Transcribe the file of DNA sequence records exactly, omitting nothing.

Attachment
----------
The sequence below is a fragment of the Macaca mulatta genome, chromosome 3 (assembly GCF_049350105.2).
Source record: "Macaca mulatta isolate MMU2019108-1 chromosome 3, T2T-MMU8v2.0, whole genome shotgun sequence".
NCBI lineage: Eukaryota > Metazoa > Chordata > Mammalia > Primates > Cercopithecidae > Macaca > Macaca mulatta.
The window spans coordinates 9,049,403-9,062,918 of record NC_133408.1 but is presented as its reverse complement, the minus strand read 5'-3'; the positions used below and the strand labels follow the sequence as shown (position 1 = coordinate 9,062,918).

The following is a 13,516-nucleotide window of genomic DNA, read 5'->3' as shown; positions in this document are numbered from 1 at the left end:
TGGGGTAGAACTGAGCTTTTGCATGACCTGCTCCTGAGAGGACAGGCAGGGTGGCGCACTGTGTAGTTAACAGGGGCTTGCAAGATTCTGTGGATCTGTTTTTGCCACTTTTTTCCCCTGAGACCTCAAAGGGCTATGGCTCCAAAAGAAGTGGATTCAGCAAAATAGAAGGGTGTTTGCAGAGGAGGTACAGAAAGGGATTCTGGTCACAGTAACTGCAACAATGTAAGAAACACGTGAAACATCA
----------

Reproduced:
The sequence below is a fragment of the Macaca mulatta genome, chromosome 3 (assembly GCF_049350105.2).
Source record: "Macaca mulatta isolate MMU2019108-1 chromosome 3, T2T-MMU8v2.0, whole genome shotgun sequence".
NCBI lineage: Eukaryota > Metazoa > Chordata > Mammalia > Primates > Cercopithecidae > Macaca > Macaca mulatta.
The window spans coordinates 9,049,403-9,062,918 of record NC_133408.1 but is presented as its reverse complement, the minus strand read 5'-3'; the positions used below and the strand labels follow the sequence as shown (position 1 = coordinate 9,062,918).

The following is a 13,516-nucleotide window of genomic DNA, read 5'->3' as shown; positions in this document are numbered from 1 at the left end:
TGGGGTAGAACTGAGCTTTTGCATGACCTGCTCCTGAGAGGACAGGCAGGGTGGCGCACTGTGTAGTTAACAGGGGCTTGCAAGATTCTGTGGATCTGTTTTTGCCACTTTTTTCCCCTGAGACCTCAAAGGGCTATGGCTCCAAAAGAAGTGGATTCAGCAAAATAGAAGGGTGTTTGCAGAGGAGGTACAGAAAGGGATTCTGGTCACAGTAACTGCAACAATGTAAGAAACACGTGAAACATCA